RISHI Sunak has indicated that he could push ahead with the Windsor Framework even if the DUP refuses to support it.

The Prime Minister is in Belfast today to sell the deal agreed with the European Union yesterday.

The new agreement, which removes the Northern Ireland Protocol’s barriers on trade across the Irish Sea and hands a “brake” to politicians in Stormont to allow them to veto new EU law, has been mostly well-received. 

READ MORE: Biden hails UK and EU for reaching deal on protocol

However, it still includes a role for the European Court of Justice, which could prove difficult to thole for the DUP and some Brexiteer Tory backbenchers.

Speaking to the BBC this morning, Mr Sunak was asked if the framework would go ahead, regardless of the DUP’s position. 

“The framework is what we have agreed with the European Union. It’s an incredibly positive and comprehensive agreement, ensures that we have smooth flowing trade within the UK internal market,” he told the Today programme. 

“This is not necessarily about me or any one political party. This is about what’s best for the people in communities and businesses in Northern Ireland.”

The DUP has refused to take part in power-sharing at Stormont in protest at the Northern Ireland protocol agreed by Boris Johnson which effectively avoided a border on the island of Ireland by putting it down the Irish sea instead. 

Mr Sunak told BBC Radio 4’s Today that the role of EU law was for single market measures aimed at avoiding the need for a hard border with Ireland.

“In practical terms, something that is important to people in Northern Ireland is not having a border between Northern Ireland and the Republic, I think that’s important to everybody in fact, but also it’s important for businesses to have access to the EU single market,” he said.

“As long as the people of Northern Ireland consent to that arrangement, then that’s why there is a small and limited role for EU law in Northern Ireland – what we are talking about is less than 3 per cent of EU laws that apply in Northern Ireland and they apply very specifically for the purpose that I just mentioned.”

The Stormont brake means that “if there’s a new law that’s going to significantly impact people’s lives coming from the EU, they will be able to block it”.

Mr Sunak also said that border posts for checks on goods crossing the Irish Sea were mainly aimed at consignments destined for Ireland and the EU – the so-called “red lane”.

READ MORE: What is in the Windsor Framework – Sunak’s new Brexit deal?

“The border posts are there very specifically for the red lane. Because as part of having a green lane, where goods flow freely within our UK internal market, if goods are actually going to the Republic of Ireland, ie going into the EU, well, that’s not our country and it’s entirely reasonable, that we have checks for those types of goods.

“And we also check when we suspect criminality or smuggling. And that’s something that the Government’s always said that it would do and has been long-standing practice, actually.”

In the green channel, for goods remaining in the UK, “there won’t be routine checks” but “there will be checks where we suspect criminality or smuggling”.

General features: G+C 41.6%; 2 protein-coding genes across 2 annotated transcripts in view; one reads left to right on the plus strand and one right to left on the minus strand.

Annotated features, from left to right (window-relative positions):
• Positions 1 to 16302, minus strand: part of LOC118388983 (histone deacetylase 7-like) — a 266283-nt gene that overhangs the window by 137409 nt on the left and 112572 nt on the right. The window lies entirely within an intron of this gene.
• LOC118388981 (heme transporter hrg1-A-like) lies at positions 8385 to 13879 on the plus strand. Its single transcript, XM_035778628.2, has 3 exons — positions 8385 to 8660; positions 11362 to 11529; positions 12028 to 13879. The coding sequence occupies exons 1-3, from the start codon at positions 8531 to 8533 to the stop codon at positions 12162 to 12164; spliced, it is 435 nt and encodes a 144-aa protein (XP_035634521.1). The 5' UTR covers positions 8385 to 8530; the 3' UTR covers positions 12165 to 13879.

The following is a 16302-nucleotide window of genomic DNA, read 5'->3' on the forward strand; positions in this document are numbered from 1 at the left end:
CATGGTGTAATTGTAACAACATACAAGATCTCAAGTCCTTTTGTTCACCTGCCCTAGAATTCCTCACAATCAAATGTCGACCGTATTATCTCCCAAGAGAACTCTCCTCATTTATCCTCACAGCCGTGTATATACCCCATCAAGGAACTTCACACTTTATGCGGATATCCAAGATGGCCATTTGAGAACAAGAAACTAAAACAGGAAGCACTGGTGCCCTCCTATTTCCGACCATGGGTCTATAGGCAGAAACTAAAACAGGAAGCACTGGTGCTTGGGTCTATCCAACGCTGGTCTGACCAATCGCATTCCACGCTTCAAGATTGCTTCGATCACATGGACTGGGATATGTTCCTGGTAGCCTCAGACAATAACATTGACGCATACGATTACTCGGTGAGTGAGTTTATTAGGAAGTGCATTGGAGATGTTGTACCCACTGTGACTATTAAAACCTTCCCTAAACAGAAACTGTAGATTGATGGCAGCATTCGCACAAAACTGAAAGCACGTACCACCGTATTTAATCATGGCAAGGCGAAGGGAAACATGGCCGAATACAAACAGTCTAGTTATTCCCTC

He said it was important to restore powersharing and to provide “stability” in Northern Ireland following the shooting last week of an off-duty police officer in Omagh.

Police are investigating an unverified claim by a dissident republican group, the New IRA, that they carried out the attack which left Detective Chief Inspector John Caldwell fighting for his life.

“People in Northern Ireland need and deserve their government to be up and running. That is what democracy is about,” he said.

“Stability in Northern Ireland is really important and it (the shooting) is a reminder of that.”

READ MORE: Sunak scraps Johnson’s controversial Northern Ireland Protocol Bill

DUP leader Sir Jeffrey Donaldson agreed that there had been progress. 

“We’re reasonable people but we want to ensure that what the Prime Minister has said is matched by what is actually in the agreement itself, can it deliver on the areas of concern that we set out in our seven tests?” he told Today.

Sir Jeffrey said Northern Ireland should have unfettered access to the GB market, and if changes to EU law were to impact that, “then it is right that Stormont has a brake and that we’re able to ultimately veto any new such law”.

He insisted the brake would not be used for “trivial reasons”.“We want to do it in circumstances where a change to law would impact on our ability to trade with the rest of the United Kingdom, and that certainly is no trivial matter,” he added.

The problem for Sir Jeffrey is that some of his party are less enthusiastic about the framework than he is. 

In the Commons on Monday, DUP hardliner Sammy Wilson said he still “fears our position in the United Kingdom is not going to be restored” by the agreement.

Foreign Secretary James Cleverly, one of the architects of the deal, said it would be “hugely disappointing” if the DUP does not return to the Stormont powersharing executive.

“I think they will know that I have been very, very focused on the concerns they have expressed on behalf of their community,” he told Sky News.

“They will have real authority when it comes to the Stormont brake.

“If they don’t re-enter the powersharing executive, that will be hugely disappointing. It won’t be good news for the people of Northern Ireland.”